A transgender inmate says she was raped at a men’s prison hours after a judge threw out her request to block corrections officers from keeping her in a disciplinary unit.
Lindsay Saunders-Velez claims she had been threatened, harassed and assaulted since entering Colorado’s prison system last spring for violating her plea deal in a menacing case.
The prisoner filed a lawsuit against the state’s corrections agency in July, branding the system “discriminatory and dangerous” for transgender offenders.
Last month, her lawyers requested a judge not send Saunders-Velez to her jail’s “punishment pod” for a disciplinary infraction, saying she could end up with inmates who had tormented her.
The judge said the attorneys failed to prove an imminent risk, and rejected their request .
However, the 20-year-old was attacked during her time in the pod and needed more than a week in the infirmary recover, according to her attorney, Paula Greisen.
“This issue is not going to go away,” she said: “We’re going to fight it until these individuals are treated with the respect they deserve.”
Federal law requires prisons to individually asses where to house each transgender person, said Demoya Gordon, an attorney with LGBTQ+ advocacy group Lambda Legal’s transgender rights project.
But, she added, almost all facilities still housed inmates based on their genitalia or birth gender, resulting in many transgender women being abused or raped during their sentence.
Saunders-Velez entered Colorado’s foster care system as a child, then spent years in its youth corrections system, according to her attorneys and court records.
The prisoner says she has been “out as a trans female” since the age of four and was diagnosed with gender dysphoria in 2016, beginning hormone treatments in 2017.
Her lawsuit states that it was after she entered an adult prison on a three-year jail term in May last year and was sent to Colorado Territorial Correctional Facility that her problems with other inmates began.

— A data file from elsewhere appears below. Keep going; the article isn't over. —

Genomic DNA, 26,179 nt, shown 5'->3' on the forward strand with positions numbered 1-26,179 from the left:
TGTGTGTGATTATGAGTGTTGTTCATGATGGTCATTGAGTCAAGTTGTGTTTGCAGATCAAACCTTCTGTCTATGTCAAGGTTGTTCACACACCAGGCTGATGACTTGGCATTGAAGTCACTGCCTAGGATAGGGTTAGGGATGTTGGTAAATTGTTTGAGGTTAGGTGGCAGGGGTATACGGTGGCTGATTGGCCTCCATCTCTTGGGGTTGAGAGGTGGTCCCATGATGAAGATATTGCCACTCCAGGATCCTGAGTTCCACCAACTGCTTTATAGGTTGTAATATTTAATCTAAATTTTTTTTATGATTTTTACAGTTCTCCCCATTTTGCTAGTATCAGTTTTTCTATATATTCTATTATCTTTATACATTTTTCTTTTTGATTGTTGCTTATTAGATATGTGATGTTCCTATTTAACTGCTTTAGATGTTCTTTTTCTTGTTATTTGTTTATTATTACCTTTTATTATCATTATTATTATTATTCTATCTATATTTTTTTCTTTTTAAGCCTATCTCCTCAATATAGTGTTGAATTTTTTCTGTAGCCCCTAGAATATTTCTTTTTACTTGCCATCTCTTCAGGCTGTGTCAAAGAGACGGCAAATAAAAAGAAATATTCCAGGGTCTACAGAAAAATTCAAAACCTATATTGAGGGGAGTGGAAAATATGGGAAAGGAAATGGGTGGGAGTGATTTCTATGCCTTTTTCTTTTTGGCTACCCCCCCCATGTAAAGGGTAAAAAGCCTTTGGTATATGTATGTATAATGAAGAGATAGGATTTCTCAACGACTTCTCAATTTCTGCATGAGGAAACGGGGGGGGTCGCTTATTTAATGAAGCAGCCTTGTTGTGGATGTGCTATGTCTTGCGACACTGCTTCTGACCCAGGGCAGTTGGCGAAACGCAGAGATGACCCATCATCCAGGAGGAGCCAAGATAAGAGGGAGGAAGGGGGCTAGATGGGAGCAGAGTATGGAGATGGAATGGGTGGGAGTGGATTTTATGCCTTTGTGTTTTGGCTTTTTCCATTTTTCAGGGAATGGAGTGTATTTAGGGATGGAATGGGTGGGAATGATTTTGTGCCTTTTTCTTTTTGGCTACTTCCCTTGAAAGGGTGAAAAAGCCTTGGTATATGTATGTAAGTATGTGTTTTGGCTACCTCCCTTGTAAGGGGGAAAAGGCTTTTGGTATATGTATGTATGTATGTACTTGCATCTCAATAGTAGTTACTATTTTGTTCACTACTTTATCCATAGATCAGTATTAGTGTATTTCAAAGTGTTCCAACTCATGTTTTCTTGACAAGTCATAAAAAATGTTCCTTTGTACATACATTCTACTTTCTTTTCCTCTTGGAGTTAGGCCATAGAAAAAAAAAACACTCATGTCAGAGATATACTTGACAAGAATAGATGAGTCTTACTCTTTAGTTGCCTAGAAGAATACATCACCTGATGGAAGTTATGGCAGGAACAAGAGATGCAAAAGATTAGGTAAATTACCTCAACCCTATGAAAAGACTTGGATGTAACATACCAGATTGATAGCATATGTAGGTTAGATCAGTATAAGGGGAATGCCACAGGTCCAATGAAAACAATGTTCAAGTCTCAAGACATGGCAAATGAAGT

Court records detail incidents in which male prisoners frequently pulled down a privacy screen shielding Saunders-Velez from view as she used the bathroom in her cell.
She said other prisoners threatened her, and in December she reported an inmate sexually assaulted her during a brief transfer to another Colorado prison.
“To escape,” Saunders-Velez swallowed razors and was sent to a hospital before being reassigned to “territorial”, her attorneys said.
Prison staff denied her requests to be called Lindsay and to be identified with female pronouns, according to the complaint, as well as refusing requests to be searched by a woman.
The most recent Bureau of Justice statistics from 2012 suggest around 3,200 inmates in America’s state and federal prisons identified as transgender.
Some 40 per cent of transgender inmates reported being a victim of abusive sexual contact by another inmate or a staff member, 10 times the rate among the general prison population.
Several authorities, including the San Francisco and New York City jail systems, have begun to house transgender prisoners by the gender they identify as.
In Colorado, at least one other inmate is suing the corrections department over its treatment of transgender people. The agency said it was unable to comment on ongoing litigation.
Additional reporting by AP
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